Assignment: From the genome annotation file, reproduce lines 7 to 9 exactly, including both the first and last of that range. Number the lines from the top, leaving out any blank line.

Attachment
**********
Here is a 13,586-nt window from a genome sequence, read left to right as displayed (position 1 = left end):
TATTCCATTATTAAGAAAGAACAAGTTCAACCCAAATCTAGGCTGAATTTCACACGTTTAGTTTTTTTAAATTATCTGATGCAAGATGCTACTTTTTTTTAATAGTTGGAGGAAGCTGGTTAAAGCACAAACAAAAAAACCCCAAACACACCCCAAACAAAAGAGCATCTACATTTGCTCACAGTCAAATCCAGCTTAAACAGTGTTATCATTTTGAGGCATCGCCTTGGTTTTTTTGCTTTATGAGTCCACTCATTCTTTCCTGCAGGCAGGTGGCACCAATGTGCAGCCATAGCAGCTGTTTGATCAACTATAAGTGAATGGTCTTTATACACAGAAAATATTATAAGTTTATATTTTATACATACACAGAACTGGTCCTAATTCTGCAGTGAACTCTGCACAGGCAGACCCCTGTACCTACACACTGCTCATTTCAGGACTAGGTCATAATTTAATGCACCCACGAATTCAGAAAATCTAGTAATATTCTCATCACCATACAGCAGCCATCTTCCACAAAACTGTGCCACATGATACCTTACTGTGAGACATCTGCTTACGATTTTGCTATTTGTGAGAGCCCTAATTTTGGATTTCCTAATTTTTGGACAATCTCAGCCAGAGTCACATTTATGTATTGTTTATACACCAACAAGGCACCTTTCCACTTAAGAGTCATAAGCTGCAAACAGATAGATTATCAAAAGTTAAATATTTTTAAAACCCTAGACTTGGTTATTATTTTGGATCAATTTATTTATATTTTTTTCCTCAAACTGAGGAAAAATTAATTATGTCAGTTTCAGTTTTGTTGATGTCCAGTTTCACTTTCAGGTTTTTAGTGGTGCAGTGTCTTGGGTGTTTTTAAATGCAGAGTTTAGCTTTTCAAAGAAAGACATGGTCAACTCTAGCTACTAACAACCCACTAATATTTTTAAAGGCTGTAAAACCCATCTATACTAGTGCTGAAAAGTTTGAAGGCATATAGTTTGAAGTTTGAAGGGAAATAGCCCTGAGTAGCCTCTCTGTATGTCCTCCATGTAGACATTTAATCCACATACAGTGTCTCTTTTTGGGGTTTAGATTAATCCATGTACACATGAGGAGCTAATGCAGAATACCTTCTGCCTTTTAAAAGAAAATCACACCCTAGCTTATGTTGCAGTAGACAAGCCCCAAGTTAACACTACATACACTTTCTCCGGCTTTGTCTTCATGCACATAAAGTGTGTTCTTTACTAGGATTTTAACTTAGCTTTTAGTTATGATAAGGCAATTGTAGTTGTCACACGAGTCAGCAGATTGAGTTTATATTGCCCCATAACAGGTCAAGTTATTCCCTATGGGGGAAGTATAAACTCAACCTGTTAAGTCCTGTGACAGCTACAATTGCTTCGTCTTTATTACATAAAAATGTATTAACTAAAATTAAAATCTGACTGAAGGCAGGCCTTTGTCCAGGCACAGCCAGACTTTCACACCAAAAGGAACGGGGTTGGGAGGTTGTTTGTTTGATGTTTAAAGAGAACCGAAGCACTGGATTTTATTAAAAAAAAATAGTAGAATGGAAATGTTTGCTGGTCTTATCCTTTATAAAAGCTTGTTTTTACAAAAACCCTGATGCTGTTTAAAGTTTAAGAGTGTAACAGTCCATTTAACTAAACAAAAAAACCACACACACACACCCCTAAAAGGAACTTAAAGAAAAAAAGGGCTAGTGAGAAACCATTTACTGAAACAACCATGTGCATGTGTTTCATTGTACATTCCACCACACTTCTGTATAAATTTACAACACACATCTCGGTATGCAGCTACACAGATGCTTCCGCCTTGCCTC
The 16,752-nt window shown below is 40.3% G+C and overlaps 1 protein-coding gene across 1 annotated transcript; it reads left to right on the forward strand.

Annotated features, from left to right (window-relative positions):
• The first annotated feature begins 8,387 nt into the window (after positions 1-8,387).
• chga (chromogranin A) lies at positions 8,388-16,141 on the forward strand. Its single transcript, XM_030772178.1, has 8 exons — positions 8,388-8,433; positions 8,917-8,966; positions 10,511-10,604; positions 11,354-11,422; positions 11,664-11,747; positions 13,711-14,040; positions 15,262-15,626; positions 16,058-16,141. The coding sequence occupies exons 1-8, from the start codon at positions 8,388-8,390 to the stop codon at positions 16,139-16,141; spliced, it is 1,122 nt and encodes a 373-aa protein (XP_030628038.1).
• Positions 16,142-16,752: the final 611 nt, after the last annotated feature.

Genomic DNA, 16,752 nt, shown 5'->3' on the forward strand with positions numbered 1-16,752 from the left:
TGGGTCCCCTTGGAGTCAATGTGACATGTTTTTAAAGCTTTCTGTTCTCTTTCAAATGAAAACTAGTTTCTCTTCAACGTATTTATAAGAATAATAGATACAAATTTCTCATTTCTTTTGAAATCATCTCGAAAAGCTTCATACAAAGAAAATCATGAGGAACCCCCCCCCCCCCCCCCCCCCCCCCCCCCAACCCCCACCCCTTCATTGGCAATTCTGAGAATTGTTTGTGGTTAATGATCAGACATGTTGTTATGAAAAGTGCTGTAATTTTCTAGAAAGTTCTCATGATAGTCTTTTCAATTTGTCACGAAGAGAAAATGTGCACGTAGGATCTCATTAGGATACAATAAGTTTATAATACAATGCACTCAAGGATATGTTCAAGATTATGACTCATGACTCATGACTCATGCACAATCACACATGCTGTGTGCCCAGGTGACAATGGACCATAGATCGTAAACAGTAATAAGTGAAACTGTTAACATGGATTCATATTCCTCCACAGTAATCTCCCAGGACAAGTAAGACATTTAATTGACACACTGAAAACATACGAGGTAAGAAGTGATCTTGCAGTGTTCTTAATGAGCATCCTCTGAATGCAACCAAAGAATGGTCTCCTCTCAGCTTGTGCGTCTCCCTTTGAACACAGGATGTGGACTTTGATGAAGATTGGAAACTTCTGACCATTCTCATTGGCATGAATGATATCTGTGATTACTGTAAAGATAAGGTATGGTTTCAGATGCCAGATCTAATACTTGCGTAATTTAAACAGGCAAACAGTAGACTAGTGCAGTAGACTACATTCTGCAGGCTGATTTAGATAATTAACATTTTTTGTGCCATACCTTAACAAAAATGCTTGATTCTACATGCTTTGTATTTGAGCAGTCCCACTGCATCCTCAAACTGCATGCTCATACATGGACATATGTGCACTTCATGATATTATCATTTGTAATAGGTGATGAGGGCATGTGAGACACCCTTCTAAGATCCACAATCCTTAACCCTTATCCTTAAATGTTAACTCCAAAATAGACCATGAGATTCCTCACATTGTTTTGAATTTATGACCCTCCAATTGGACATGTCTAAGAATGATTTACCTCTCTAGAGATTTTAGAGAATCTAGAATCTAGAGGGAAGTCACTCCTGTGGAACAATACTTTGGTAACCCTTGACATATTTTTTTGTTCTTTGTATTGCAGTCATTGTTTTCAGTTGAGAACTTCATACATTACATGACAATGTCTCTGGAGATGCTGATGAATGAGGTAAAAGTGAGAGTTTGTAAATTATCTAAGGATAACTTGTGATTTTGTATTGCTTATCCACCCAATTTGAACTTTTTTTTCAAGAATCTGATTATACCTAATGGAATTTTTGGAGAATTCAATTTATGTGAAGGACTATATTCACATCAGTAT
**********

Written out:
• Positions 16,142-16,752: the final 611 nt, after the last annotated feature.

Genomic DNA, 16,752 nt, shown 5'->3' on the forward strand with positions numbered 1-16,752 from the left:
TGGGTCCCCTTGGAGTCAATGTGACATGTTTTTAAAGCTTTCTGTTCTCTTTCAAATGAAAACTAGTTTCTCTTCAACGTATTTATAAGAATAATAGATACAAATTTCTCATTTCTTTTGAAATCATCTCGAAAAGCTTCATACAAAGAAAATCATGAGGAACCCCCCCCCCCCCCCCCCCCCCCCCCCCCAACCCCCACCCCTTCATTGGCAATTCTGAGAATTGTTTGTGGTTAATGATCAGACATGTTGTTATGAAAAGTGCTGTAATTTTCTAGAAAGTTCTCATGATAGTCTTTTCAATTTGTCACGAAGAGAAAATGTGCACGTAGGATCTCATTAGGATACAATAAGTTTATAATACAATGCACTCAAGGATATGTTCAAGATTATGACTCATGACTCATGACTCATGCACAATCACACATGCTGTGTGCCCAGGTGACAATGGACCATAGATCGTAAACAGTAATAAGTGAAACTGTTAACATGGATTCATATTCCTCCACAGTAATCTCCCAGGACAAGTAAGACATTTAATTGACACACTGAAAACATACGAGGTAAGAAGTGATCTTGCAGTGTTCTTAATGAGCATCCTCTGAATGCAACCAAAGAATGGTCTCCTCTCAGCTTGTGCGTCTCCCTTTGAACACAGGATGTGGACTTTGATGAAGATTGGAAACTTCTGACCATTCTCATTGGCATGAATGATATCTGTGATTACTGTAAAGATAAGGTATGGTTTCAGATGCCAGATCTAATACTTGCGTAATTTAAACAGGCAAACAGTAGACTAGTGCAGTAGACTACATTCTGCAGGCTGATTTAGATAATTAACATTTTTTGTGCCATACCTTAACAAAAATGCTTGATTCTACATGCTTTGTATTTGAGCAGTCCCACTGCATCCTCAAACTGCATGCTCATACATGGACATATGTGCACTTCATGATATTATCATTTGTAATAGGTGATGAGGGCATGTGAGACACCCTTCTAAGATCCACAATCCTTAACCCTTATCCTTAAATGTTAACTCCAAAATAGACCATGAGATTCCTCACATTGTTTTGAATTTATGACCCTCCAATTGGACATGTCTAAGAATGATTTACCTCTCTAGAGATTTTAGAGAATCTAGAATCTAGAGGGAAGTCACTCCTGTGGAACAATACTTTGGTAACCCTTGACATATTTTTTTGTTCTTTGTATTGCAGTCATTGTTTTCAGTTGAGAACTTCATACATTACATGACAATGTCTCTGGAGATGCTGATGAATGAGGTAAAAGTGAGAGTTTGTAAATTATCTAAGGATAACTTGTGATTTTGTATTGCTTATCCACCCAATTTGAACTTTTTTTTCAAGAATCTGATTATACCTAATGGAATTTTTGGAGAATTCAATTTATGTGAAGGACTATATTCACATCAGTAT